“Grief turns out to be a place none of us know until we reach it.” – Joan Didion
I’ve been educating myself on grief, recently, and it’s exhausting. Turns out that I never grieved my diagnosis, not really. It helped that I fell in love with a redheaded golfer, married him, then got divorced. The bandaid holding my emotions together just ripped away. My dreams of being a mother, of fighting this disease with a partner, of maximizing my energy for the greatest good – all gone. Hello grief, I’m Sunny. Welcome to the main stage.
“We are imperfect mortal beings, aware of that mortality even as we push it away, failed by our very complication, so wired that when we mourn our losses we also mourn, for better or for worse, ourselves. As we were. As we are no longer. As we will one day not be at all.” – Joan Didion
I’ve lost 3 people in my ALS circle in the last couple of weeks. That’s a reality that is hard to accept. I mourn for them, the futures they always dreamed of having. My heart is broken for their families, their spouses and children. Their influence on our ALS community has been an immediate punch to the stomach. Selfishly, I miss my friends. What happens when it’s my turn to go? Will this flood of emotions even matter? Where else should I be focusing this energy so that when I’m no longer able to function independently I’ll be proud of my prior accomplishments?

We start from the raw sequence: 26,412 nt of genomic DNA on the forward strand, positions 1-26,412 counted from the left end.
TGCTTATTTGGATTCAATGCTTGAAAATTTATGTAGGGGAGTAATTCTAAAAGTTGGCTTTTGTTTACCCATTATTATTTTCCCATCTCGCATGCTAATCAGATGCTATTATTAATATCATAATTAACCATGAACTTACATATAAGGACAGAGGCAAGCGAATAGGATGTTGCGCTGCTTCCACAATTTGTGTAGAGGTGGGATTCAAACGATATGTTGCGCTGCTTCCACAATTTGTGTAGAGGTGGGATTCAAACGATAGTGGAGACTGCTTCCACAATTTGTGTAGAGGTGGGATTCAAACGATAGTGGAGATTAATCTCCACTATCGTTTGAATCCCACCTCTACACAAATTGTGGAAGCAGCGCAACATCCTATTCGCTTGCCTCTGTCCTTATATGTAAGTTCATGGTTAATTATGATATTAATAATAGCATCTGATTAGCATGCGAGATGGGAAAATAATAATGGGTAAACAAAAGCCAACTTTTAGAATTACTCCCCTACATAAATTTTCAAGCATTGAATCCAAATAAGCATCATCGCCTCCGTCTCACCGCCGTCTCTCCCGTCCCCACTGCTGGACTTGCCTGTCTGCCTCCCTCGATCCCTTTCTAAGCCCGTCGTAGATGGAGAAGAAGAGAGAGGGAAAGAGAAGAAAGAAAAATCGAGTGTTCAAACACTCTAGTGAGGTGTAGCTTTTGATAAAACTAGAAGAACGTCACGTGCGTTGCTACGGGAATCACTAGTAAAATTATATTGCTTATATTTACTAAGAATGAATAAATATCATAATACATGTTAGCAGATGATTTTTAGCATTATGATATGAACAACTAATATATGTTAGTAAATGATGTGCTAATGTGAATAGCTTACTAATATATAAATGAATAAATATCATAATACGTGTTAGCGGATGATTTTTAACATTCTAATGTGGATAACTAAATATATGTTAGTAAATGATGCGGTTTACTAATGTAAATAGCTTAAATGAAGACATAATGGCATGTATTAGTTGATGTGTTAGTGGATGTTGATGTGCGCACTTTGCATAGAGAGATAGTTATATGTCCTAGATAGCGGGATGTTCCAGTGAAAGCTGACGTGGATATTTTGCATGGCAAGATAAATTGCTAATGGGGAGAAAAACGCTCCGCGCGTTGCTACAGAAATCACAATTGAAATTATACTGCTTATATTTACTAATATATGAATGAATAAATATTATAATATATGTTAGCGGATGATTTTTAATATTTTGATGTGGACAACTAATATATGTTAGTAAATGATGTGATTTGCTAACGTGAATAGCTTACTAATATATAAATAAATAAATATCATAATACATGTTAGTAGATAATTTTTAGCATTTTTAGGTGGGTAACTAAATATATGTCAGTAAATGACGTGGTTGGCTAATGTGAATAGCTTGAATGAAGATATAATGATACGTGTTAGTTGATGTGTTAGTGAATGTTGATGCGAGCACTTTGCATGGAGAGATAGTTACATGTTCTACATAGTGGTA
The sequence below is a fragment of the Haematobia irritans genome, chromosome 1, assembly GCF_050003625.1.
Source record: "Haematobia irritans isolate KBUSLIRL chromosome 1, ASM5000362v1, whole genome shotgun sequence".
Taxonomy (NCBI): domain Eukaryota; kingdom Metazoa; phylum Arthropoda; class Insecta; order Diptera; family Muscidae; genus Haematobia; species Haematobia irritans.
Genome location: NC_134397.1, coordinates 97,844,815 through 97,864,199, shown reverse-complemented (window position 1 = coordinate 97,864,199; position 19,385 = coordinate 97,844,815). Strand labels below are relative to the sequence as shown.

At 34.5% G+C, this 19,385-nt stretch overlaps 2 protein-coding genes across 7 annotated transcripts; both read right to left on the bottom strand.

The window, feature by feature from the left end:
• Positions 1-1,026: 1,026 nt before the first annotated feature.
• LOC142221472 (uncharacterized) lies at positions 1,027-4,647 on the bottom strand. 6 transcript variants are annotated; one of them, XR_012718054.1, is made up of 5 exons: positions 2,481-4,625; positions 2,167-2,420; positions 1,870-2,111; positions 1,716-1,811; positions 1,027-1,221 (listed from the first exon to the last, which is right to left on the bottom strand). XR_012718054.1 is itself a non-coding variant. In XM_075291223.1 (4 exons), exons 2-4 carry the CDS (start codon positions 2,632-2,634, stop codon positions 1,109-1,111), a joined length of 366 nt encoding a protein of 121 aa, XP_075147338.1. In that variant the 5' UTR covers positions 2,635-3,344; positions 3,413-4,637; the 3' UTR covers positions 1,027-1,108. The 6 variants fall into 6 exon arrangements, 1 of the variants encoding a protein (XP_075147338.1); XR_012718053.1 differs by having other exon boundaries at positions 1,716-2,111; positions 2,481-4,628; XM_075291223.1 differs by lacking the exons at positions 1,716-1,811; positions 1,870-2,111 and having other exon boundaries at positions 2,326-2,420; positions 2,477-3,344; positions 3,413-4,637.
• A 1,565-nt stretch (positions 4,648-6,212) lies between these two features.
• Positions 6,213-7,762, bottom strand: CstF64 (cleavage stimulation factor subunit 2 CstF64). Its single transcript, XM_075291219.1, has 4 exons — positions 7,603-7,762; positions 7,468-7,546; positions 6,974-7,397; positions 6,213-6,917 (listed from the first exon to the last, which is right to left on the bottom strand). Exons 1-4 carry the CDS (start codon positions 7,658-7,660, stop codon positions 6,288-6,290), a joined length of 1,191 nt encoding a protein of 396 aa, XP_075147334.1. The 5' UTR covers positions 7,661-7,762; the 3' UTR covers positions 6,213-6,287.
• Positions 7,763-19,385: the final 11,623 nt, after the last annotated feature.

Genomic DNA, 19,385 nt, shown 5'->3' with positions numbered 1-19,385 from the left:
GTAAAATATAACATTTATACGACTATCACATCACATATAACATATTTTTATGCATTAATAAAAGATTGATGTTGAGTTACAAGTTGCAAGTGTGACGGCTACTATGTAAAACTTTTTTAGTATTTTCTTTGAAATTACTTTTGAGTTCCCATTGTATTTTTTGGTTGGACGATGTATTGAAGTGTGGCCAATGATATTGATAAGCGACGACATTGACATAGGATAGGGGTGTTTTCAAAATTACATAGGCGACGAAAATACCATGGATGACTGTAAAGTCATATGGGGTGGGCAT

“Grief is different. Grief has no distance. Grief comes in waves, paroxysms, sudden apprehensions that weaken the knees and blind the eyes and obliterate the dailiness of life.” – Joan Didion
This wave is tough, tough stuff. Just as tough and headstrong as I usually feel, today I’m feeling like goo. Today would have been 4 years that Kenneth and I were married. I’m in my dream home, in my favorite small town, with my cuddly boys and exactly where God called me to be. Still, I grieve what should have been. I miss being a wife.
“The contemporary trend was “to treat mourning as morbid self-indulgence, and to give social admiration to the bereaved who hide their grief so fully that no one would guess anything had happened.” – Joan Didion
So here I am self-indulging. Wearing my heart and my flaws on my sleeve. Call it a cry for attention but I’m a grieving divorcée with a terminal disease. I’ll be better aligned tomorrow, but today I’m having a pity party. Always check on your strong friends, we need support too.
Here’s the book I referenced: The Year of Magical Thinking https://www.amazon.com/dp/1400078431/ref=cm_sw_r_cp_api_fabt1_jlFRFbYBA29EN